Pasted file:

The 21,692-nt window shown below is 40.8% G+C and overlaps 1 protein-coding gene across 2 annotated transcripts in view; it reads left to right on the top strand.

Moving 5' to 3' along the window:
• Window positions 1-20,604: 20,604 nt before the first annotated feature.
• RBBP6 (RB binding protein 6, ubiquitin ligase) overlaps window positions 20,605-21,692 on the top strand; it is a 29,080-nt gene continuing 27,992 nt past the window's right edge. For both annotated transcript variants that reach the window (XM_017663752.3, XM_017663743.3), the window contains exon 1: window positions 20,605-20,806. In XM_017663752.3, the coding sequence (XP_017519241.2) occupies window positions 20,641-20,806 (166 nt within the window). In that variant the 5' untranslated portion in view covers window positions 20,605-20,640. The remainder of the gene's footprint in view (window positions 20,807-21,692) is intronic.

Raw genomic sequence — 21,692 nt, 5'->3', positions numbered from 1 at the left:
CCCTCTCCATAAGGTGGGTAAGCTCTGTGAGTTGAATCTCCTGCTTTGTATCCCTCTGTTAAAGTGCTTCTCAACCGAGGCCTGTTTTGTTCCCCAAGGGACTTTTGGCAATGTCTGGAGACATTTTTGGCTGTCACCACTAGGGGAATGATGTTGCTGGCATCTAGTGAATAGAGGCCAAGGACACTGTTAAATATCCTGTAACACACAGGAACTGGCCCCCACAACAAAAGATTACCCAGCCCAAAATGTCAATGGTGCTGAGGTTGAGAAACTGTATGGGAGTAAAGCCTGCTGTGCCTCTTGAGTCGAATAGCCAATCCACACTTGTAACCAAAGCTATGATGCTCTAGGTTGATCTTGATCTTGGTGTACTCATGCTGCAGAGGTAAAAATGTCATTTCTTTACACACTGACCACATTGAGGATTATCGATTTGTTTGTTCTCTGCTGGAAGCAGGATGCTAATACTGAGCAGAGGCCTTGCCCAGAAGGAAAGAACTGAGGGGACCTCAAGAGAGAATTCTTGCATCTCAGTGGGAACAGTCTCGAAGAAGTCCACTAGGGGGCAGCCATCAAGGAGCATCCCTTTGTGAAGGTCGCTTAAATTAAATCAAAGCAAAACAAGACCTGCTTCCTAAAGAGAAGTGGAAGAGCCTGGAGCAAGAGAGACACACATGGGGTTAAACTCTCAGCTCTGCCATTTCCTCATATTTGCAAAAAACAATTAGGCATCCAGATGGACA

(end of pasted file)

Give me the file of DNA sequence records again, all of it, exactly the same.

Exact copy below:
The 21,692-nt window shown below is 40.8% G+C and overlaps 1 protein-coding gene across 2 annotated transcripts in view; it reads left to right on the top strand.

Moving 5' to 3' along the window:
• Window positions 1-20,604: 20,604 nt before the first annotated feature.
• RBBP6 (RB binding protein 6, ubiquitin ligase) overlaps window positions 20,605-21,692 on the top strand; it is a 29,080-nt gene continuing 27,992 nt past the window's right edge. For both annotated transcript variants that reach the window (XM_017663752.3, XM_017663743.3), the window contains exon 1: window positions 20,605-20,806. In XM_017663752.3, the coding sequence (XP_017519241.2) occupies window positions 20,641-20,806 (166 nt within the window). In that variant the 5' untranslated portion in view covers window positions 20,605-20,640. The remainder of the gene's footprint in view (window positions 20,807-21,692) is intronic.

Raw genomic sequence — 21,692 nt, 5'->3', positions numbered from 1 at the left:
CCCTCTCCATAAGGTGGGTAAGCTCTGTGAGTTGAATCTCCTGCTTTGTATCCCTCTGTTAAAGTGCTTCTCAACCGAGGCCTGTTTTGTTCCCCAAGGGACTTTTGGCAATGTCTGGAGACATTTTTGGCTGTCACCACTAGGGGAATGATGTTGCTGGCATCTAGTGAATAGAGGCCAAGGACACTGTTAAATATCCTGTAACACACAGGAACTGGCCCCCACAACAAAAGATTACCCAGCCCAAAATGTCAATGGTGCTGAGGTTGAGAAACTGTATGGGAGTAAAGCCTGCTGTGCCTCTTGAGTCGAATAGCCAATCCACACTTGTAACCAAAGCTATGATGCTCTAGGTTGATCTTGATCTTGGTGTACTCATGCTGCAGAGGTAAAAATGTCATTTCTTTACACACTGACCACATTGAGGATTATCGATTTGTTTGTTCTCTGCTGGAAGCAGGATGCTAATACTGAGCAGAGGCCTTGCCCAGAAGGAAAGAACTGAGGGGACCTCAAGAGAGAATTCTTGCATCTCAGTGGGAACAGTCTCGAAGAAGTCCACTAGGGGGCAGCCATCAAGGAGCATCCCTTTGTGAAGGTCGCTTAAATTAAATCAAAGCAAAACAAGACCTGCTTCCTAAAGAGAAGTGGAAGAGCCTGGAGCAAGAGAGACACACATGGGGTTAAACTCTCAGCTCTGCCATTTCCTCATATTTGCAAAAAACAATTAGGCATCCAGATGGACA